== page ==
Agraphesthesia is a disorder of directional cutaneous kinesthesia or a disorientation of the skin's sensation across its space. It is a difficulty recognizing a written number or letter traced on the skin after parietal damage.
Agraphesthesia, or the lack of graphesthesia ability, results from brain damage, particularly to the parietal lobe, thalamus, and secondary somatosensory cortex.
A significant relationship has been found between agraphesthesia and people living with Alzheimer's disease. Alzheimer’s patients typically experience the lack of sensation in both their dominant and non-dominant hands.
Astereognosis, the inability to identify a physical object solely by touch, is commonly found in conjunction with agraphesthesia in Alzheimer’s patients.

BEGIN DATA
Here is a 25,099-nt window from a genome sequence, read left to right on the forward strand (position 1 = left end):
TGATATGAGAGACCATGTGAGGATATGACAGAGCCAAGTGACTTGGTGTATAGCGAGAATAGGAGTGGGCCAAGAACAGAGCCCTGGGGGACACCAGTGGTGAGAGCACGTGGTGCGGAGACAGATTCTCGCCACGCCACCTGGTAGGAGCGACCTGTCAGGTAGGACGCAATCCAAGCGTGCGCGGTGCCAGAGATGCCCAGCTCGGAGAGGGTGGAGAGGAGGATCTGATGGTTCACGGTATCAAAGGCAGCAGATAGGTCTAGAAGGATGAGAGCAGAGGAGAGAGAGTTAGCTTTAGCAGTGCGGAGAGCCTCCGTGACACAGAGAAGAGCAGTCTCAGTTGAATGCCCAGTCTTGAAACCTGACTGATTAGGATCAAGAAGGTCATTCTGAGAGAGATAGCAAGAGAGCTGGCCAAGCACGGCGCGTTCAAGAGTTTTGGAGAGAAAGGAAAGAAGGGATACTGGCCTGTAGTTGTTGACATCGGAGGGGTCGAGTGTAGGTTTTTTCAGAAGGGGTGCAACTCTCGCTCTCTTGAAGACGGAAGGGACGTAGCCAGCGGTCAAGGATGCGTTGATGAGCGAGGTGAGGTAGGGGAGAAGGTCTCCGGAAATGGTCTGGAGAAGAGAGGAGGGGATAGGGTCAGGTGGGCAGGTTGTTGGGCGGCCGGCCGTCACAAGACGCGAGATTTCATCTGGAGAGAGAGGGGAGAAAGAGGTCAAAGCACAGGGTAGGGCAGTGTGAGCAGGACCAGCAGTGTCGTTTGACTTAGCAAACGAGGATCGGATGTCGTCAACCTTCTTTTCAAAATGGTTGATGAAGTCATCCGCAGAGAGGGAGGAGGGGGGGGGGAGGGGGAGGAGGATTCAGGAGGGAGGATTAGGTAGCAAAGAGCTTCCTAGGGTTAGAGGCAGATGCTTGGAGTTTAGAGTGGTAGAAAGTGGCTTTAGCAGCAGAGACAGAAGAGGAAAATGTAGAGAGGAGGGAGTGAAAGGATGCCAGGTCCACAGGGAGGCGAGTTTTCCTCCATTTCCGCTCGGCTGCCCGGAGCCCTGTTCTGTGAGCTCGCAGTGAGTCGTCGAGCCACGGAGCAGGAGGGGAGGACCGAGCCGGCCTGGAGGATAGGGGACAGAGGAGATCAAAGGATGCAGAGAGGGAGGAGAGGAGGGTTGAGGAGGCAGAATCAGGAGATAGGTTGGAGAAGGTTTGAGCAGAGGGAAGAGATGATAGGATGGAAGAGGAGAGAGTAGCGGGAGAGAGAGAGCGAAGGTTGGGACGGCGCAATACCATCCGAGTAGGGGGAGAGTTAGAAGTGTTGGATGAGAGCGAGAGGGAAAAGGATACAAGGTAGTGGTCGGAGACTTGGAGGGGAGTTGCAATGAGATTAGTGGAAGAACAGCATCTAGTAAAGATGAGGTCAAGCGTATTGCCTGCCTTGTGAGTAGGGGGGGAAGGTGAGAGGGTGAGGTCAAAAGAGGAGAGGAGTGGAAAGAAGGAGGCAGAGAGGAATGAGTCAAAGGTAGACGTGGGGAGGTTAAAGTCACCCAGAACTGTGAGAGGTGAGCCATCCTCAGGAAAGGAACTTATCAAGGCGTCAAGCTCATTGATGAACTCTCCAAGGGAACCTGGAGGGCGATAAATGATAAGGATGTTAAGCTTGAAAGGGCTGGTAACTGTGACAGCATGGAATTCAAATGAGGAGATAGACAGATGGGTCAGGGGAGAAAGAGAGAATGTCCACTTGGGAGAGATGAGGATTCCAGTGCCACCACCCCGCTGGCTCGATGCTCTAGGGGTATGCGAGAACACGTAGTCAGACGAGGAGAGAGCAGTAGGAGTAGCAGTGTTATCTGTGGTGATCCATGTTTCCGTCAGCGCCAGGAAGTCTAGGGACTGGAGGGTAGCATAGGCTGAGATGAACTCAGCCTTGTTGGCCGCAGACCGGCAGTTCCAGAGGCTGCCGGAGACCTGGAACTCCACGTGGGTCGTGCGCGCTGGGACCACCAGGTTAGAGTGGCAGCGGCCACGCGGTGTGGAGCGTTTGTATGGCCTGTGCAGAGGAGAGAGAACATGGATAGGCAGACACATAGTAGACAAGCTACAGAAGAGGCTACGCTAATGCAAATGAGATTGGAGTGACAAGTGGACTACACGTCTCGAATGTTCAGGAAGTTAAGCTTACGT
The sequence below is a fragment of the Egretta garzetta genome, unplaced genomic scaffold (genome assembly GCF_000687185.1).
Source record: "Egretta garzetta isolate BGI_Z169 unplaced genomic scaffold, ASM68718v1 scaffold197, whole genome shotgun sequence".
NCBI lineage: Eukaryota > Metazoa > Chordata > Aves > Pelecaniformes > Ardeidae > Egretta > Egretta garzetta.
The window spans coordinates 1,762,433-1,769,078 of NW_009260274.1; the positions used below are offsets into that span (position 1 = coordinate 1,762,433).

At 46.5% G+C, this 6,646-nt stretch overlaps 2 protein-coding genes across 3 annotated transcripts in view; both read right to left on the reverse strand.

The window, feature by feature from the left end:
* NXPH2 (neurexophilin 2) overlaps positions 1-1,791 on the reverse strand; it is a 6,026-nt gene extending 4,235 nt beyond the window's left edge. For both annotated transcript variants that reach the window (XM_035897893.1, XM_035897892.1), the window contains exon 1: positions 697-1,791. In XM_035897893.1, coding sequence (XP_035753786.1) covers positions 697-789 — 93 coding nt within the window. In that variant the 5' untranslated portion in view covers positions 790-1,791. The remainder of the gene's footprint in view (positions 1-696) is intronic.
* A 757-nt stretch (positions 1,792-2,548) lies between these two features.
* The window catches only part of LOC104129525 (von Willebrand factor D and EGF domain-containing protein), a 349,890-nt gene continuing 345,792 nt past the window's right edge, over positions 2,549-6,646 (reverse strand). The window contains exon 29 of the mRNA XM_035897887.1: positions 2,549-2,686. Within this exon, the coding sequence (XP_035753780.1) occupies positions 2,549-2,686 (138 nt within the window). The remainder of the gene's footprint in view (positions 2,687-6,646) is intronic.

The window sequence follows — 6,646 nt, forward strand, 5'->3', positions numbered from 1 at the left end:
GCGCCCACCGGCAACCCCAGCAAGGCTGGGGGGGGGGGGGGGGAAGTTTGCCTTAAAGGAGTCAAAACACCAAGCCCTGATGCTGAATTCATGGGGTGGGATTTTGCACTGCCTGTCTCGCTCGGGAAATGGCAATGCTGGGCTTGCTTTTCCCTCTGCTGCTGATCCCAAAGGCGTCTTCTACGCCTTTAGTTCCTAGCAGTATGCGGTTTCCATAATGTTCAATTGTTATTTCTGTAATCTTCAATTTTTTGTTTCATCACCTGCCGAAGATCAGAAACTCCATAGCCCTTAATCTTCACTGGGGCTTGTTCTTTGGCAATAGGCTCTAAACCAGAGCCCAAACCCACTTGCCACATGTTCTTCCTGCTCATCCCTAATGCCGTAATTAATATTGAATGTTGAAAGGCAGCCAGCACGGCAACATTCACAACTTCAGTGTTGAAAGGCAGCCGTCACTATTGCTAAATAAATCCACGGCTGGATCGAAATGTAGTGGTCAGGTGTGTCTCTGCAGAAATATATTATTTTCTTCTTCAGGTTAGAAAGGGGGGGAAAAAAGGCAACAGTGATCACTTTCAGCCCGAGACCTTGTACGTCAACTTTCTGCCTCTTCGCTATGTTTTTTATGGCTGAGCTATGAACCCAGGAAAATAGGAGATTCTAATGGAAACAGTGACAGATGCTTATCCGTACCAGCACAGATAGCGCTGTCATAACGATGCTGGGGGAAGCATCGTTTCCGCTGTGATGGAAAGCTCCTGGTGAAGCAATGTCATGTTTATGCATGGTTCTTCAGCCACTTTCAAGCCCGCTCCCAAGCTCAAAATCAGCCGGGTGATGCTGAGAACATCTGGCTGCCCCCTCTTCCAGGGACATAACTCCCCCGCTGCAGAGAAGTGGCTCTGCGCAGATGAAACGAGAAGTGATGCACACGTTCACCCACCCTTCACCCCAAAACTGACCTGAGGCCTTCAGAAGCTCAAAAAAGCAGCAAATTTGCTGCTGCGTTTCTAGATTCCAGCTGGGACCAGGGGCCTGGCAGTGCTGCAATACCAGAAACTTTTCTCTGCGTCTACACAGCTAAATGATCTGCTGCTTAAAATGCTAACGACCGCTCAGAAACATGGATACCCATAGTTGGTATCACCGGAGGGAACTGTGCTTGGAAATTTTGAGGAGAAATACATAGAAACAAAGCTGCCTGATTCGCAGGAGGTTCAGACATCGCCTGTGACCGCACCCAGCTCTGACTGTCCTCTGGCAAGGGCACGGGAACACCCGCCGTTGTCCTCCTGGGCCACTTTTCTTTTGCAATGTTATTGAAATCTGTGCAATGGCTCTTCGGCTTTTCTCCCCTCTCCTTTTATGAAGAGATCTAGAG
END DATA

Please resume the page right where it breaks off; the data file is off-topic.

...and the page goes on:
Some research suggest that agraphesthesia can be used to track the cognitive decline in Alzheimer’s patients once the disease is diagnosed.
Studies also show that patients diagnosed with schizophrenia and their immediate relatives have a decreased ability to perform graphesthesia tasks in comparison to people without relatives diagnosed with schizophrenia. Therefore, researchers have suggested that somatosensory dysfunction in the parietal cortex is a potential cause of graphesthesia impairments.